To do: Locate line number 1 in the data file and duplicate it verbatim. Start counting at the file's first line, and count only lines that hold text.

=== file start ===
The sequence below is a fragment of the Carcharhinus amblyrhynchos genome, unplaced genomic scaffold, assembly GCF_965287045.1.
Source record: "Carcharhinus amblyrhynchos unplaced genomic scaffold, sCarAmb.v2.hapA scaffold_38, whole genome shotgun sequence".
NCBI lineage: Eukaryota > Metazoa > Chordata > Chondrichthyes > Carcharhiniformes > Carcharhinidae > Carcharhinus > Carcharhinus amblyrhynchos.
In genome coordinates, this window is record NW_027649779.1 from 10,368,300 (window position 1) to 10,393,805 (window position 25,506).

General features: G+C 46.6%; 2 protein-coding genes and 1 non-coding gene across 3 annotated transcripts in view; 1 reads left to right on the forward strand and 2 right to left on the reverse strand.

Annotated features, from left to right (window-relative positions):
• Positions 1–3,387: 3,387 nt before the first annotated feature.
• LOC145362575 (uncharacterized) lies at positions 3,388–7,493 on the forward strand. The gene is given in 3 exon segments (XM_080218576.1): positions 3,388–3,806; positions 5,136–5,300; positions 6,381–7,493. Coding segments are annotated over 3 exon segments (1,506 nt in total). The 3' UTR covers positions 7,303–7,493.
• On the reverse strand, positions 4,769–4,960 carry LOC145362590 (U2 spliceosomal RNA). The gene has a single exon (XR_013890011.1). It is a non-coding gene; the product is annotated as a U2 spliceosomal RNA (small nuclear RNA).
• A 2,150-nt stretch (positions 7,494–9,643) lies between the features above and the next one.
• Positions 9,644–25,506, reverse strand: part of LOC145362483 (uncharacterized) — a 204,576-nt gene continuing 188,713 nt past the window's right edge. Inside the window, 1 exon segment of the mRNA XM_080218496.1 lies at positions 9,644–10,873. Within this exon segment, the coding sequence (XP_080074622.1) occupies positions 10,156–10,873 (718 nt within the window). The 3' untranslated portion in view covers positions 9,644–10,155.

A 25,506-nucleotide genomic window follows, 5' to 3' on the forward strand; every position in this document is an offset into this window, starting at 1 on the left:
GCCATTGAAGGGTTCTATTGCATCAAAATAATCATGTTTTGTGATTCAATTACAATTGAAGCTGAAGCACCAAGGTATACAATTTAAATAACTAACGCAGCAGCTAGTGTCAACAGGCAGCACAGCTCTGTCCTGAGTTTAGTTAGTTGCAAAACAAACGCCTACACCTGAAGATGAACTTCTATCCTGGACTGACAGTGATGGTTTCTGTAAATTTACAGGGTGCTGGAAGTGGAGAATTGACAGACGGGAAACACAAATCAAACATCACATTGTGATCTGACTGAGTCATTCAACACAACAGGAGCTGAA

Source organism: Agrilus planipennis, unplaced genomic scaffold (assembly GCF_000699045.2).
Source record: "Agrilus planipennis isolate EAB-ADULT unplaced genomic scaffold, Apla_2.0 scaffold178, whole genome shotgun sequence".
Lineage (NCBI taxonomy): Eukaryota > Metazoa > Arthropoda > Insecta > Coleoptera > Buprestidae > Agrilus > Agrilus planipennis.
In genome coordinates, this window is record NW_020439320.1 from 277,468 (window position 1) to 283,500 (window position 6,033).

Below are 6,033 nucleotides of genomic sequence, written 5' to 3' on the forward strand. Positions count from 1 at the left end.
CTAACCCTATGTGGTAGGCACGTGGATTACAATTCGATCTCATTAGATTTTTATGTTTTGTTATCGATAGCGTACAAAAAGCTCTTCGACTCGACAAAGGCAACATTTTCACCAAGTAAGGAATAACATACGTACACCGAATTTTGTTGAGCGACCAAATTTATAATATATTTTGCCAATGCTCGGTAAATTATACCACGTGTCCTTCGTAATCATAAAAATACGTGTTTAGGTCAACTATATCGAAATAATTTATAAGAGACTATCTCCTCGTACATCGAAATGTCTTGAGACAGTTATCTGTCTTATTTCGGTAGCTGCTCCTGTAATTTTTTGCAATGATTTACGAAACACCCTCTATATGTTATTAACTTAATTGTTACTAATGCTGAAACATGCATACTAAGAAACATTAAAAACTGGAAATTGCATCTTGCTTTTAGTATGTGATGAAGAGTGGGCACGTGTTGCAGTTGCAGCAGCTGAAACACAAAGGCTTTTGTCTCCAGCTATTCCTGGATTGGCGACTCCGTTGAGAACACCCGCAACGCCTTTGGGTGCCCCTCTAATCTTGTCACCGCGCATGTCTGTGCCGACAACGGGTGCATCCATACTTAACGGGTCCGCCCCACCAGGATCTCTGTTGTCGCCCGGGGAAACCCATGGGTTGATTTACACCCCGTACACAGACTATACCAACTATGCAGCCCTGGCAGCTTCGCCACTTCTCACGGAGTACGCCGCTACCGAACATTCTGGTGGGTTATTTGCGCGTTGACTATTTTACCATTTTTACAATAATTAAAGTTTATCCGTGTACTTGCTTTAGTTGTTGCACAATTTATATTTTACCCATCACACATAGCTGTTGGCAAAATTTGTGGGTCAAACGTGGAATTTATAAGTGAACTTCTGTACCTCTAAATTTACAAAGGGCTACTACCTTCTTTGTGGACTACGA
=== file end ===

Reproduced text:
The sequence below is a fragment of the Carcharhinus amblyrhynchos genome, unplaced genomic scaffold, assembly GCF_965287045.1.